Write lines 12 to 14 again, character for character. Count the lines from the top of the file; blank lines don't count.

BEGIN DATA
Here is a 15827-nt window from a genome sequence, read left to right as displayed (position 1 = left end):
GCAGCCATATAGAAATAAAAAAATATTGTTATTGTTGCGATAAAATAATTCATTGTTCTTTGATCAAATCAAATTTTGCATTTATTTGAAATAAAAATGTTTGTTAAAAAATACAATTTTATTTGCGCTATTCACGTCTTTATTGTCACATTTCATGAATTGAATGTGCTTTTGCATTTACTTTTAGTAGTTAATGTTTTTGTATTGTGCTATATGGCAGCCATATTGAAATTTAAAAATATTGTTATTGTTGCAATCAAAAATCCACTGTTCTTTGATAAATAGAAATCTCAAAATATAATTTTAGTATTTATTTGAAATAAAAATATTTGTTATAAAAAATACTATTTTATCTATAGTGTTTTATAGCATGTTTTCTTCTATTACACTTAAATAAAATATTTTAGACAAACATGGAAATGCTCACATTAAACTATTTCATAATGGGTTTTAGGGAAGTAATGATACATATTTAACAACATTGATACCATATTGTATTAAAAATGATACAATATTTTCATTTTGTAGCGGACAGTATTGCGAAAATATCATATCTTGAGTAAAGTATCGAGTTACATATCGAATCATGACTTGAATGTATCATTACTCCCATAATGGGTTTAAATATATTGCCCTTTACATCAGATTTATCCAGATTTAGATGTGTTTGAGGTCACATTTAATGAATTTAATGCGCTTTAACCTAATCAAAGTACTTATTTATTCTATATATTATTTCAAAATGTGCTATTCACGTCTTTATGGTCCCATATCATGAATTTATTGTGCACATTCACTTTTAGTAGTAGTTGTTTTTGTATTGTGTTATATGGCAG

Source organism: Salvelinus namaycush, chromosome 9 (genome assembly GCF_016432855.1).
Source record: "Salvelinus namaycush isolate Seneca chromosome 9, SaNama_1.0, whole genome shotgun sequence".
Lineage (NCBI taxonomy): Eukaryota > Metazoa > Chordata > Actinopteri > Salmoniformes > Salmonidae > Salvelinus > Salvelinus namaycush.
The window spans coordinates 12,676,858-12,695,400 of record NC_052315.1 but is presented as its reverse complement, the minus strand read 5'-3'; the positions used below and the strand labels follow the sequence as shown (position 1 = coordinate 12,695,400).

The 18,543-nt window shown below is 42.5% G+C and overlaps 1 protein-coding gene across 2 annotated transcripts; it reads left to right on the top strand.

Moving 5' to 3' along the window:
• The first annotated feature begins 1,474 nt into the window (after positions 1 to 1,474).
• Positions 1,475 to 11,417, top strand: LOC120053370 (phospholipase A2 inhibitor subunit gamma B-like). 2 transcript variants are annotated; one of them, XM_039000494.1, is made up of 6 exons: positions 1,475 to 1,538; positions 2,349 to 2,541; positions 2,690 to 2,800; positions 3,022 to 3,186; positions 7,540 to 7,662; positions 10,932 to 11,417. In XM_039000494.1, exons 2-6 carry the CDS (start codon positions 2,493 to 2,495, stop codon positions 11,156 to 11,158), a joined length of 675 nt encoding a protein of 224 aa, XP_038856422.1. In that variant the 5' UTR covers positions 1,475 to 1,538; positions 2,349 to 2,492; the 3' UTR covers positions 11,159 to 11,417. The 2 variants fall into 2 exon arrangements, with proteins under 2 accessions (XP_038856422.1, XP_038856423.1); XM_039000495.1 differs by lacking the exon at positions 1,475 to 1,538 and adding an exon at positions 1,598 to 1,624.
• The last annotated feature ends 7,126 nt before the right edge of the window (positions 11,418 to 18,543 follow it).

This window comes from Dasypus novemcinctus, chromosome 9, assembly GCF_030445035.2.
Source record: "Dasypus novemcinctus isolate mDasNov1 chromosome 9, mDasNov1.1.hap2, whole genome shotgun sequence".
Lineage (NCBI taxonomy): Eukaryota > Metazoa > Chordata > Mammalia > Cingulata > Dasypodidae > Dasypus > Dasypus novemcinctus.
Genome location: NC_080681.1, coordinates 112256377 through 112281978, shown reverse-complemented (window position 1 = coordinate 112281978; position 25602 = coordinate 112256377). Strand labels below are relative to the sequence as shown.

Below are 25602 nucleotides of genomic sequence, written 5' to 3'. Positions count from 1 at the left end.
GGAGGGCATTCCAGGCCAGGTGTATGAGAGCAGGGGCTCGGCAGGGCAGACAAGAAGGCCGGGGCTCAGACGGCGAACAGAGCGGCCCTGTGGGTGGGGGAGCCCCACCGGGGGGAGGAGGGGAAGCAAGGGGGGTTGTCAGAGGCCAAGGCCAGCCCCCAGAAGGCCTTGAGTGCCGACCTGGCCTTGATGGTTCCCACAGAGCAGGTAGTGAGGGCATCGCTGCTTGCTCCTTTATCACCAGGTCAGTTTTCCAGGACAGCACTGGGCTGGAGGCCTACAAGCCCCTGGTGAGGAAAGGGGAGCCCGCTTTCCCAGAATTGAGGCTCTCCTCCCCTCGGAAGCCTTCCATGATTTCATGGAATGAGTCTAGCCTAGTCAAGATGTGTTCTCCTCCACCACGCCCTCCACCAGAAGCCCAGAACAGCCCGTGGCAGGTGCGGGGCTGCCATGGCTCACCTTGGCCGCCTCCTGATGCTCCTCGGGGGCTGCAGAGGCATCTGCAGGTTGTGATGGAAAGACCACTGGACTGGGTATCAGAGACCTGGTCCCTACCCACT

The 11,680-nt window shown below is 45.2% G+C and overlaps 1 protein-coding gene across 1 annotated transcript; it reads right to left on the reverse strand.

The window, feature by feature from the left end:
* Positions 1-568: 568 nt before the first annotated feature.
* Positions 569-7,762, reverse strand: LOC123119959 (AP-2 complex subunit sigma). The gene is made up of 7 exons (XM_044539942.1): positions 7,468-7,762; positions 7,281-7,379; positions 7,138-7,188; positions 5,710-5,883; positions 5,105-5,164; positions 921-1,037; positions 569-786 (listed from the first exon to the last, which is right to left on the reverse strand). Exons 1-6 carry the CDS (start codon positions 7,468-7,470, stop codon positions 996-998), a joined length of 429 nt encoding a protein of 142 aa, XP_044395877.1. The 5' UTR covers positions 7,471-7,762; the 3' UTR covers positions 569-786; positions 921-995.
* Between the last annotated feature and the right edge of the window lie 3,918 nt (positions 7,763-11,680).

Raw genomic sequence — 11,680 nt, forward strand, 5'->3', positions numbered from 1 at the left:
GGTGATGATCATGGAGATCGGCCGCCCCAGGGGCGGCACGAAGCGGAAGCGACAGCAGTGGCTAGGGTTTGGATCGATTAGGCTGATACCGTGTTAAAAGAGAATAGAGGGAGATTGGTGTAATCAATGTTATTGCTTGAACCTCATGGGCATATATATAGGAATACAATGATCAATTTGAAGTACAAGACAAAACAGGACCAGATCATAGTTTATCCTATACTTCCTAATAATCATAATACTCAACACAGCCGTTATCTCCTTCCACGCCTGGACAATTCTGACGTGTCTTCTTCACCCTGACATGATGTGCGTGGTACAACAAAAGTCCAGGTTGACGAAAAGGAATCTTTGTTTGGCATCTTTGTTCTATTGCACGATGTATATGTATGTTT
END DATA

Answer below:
This window comes from Dasypus novemcinctus, chromosome 9, assembly GCF_030445035.2.
Source record: "Dasypus novemcinctus isolate mDasNov1 chromosome 9, mDasNov1.1.hap2, whole genome shotgun sequence".
Lineage (NCBI taxonomy): Eukaryota > Metazoa > Chordata > Mammalia > Cingulata > Dasypodidae > Dasypus > Dasypus novemcinctus.